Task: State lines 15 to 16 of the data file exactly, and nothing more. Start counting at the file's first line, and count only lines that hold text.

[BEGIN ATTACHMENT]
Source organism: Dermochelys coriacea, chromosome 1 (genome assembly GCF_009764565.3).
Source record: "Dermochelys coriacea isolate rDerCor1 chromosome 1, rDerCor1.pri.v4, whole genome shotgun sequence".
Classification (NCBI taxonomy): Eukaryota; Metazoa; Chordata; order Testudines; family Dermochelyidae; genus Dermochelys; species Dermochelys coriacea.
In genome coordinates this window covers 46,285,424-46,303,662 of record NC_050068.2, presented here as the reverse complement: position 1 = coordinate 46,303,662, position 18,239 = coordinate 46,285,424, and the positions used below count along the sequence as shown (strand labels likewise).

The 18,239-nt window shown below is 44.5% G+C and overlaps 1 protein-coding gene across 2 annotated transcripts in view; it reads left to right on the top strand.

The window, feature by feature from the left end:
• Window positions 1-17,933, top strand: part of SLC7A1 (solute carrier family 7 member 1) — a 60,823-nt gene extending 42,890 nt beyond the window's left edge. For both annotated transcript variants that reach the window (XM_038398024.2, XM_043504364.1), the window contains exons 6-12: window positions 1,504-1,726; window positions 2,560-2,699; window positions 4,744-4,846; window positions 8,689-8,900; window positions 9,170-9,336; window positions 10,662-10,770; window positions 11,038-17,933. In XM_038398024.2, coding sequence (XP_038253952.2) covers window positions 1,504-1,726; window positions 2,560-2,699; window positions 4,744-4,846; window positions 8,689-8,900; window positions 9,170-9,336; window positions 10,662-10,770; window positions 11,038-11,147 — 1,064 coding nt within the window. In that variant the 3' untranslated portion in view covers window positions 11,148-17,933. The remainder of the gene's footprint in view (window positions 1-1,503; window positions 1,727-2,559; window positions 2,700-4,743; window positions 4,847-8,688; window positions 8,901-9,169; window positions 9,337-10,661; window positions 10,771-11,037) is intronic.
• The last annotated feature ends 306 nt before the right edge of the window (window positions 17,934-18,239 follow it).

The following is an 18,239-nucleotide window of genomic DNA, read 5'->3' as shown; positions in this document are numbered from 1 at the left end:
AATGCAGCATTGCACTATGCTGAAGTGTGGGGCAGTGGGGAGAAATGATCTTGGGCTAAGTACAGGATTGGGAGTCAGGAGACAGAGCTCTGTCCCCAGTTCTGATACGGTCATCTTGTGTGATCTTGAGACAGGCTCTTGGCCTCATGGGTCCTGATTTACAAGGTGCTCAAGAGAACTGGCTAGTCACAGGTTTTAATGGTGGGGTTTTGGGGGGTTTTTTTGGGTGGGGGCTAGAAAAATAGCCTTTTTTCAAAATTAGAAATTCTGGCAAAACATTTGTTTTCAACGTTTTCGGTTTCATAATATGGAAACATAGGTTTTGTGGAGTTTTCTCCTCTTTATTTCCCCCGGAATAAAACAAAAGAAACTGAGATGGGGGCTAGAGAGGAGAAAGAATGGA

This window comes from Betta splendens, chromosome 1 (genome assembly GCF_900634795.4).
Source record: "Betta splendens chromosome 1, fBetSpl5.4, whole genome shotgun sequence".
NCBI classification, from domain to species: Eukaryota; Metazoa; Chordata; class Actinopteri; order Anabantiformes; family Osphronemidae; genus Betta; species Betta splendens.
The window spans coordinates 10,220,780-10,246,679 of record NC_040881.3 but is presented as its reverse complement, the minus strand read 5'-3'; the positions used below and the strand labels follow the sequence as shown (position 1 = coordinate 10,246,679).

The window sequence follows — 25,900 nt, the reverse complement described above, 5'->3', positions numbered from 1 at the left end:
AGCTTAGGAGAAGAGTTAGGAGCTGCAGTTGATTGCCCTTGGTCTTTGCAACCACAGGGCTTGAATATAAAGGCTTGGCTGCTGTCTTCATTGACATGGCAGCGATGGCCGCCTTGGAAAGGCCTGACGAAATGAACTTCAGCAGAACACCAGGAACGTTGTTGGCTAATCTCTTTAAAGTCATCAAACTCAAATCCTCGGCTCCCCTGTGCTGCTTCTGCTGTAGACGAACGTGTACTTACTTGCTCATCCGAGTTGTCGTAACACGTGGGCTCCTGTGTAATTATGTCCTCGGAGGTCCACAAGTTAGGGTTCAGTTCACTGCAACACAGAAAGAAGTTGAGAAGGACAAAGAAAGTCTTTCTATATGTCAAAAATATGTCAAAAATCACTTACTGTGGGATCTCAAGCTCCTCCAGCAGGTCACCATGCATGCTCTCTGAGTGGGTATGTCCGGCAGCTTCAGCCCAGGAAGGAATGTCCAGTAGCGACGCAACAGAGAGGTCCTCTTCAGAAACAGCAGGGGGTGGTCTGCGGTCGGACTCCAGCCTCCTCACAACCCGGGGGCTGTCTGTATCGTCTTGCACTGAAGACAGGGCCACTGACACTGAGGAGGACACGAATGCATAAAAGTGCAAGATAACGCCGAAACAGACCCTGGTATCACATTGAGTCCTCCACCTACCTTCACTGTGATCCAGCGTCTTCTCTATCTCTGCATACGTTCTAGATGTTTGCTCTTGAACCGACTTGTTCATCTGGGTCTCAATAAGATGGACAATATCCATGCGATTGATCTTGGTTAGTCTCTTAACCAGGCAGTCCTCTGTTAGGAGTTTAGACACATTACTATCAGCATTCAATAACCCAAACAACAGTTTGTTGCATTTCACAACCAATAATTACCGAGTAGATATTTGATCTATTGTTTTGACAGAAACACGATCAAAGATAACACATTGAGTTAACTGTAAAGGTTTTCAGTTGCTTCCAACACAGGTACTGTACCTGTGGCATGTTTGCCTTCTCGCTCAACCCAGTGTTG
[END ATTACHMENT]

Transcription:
The window sequence follows — 25,900 nt, the reverse complement described above, 5'->3', positions numbered from 1 at the left end:
AGCTTAGGAGAAGAGTTAGGAGCTGCAGTTGATTGCCCTTGGTCTTTGCAACCACAGGGCTTGAATATAAAGGCTTGGCTGCTGTCTTCATTGACATGGCAGCGATGGCCGCCTTGGAAAGGCCTGACGAAATGAACTTCAGCAGAACACCAGGAACGTTGTTGGCTAATCTCTTTAAAGTCATCAAACTCAAATCCTCGGCTCCCCTGTGCTGCTTCTGCTGTAGACGAACGTGTACTTACTTGCTCATCCGAGTTGTCGTAACACGTGGGCTCCTGTGTAATTATGTCCTCGGAGGTCCACAAGTTAGGGTTCAGTTCACTGCAACACAGAAAGAAGTTGAGAAGGACAAAGAAAGTCTTTCTATATGTCAAAAATATGTCAAAAATCACTTACTGTGGGATCTCAAGCTCCTCCAGCAGGTCACCATGCATGCTCTCTGAGTGGGTATGTCCGGCAGCTTCAGCCCAGGAAGGAATGTCCAGTAGCGACGCAACAGAGAGGTCCTCTTCAGAAACAGCAGGGGGTGGTCTGCGGTCGGACTCCAGCCTCCTCACAACCCGGGGGCTGTCTGTATCGTCTTGCACTGAAGACAGGGCCACTGACACTGAGGAGGACACGAATGCATAAAAGTGCAAGATAACGCCGAAACAGACCCTGGTATCACATTGAGTCCTCCACCTACCTTCACTGTGATCCAGCGTCTTCTCTATCTCTGCATACGTTCTAGATGTTTGCTCTTGAACCGACTTGTTCATCTGGGTCTCAATAAGATGGACAATATCCATGCGATTGATCTTGGTTAGTCTCTTAACCAGGCAGTCCTCTGTTAGGAGTTTAGACACATTACTATCAGCATTCAATAACCCAAACAACAGTTTGTTGCATTTCACAACCAATAATTACCGAGTAGATATTTGATCTATTGTTTTGACAGAAACACGATCAAAGATAACACATTGAGTTAACTGTAAAGGTTTTCAGTTGCTTCCAACACAGGTACTGTACCTGTGGCATGTTTGCCTTCTCGCTCAACCCAGTGTTG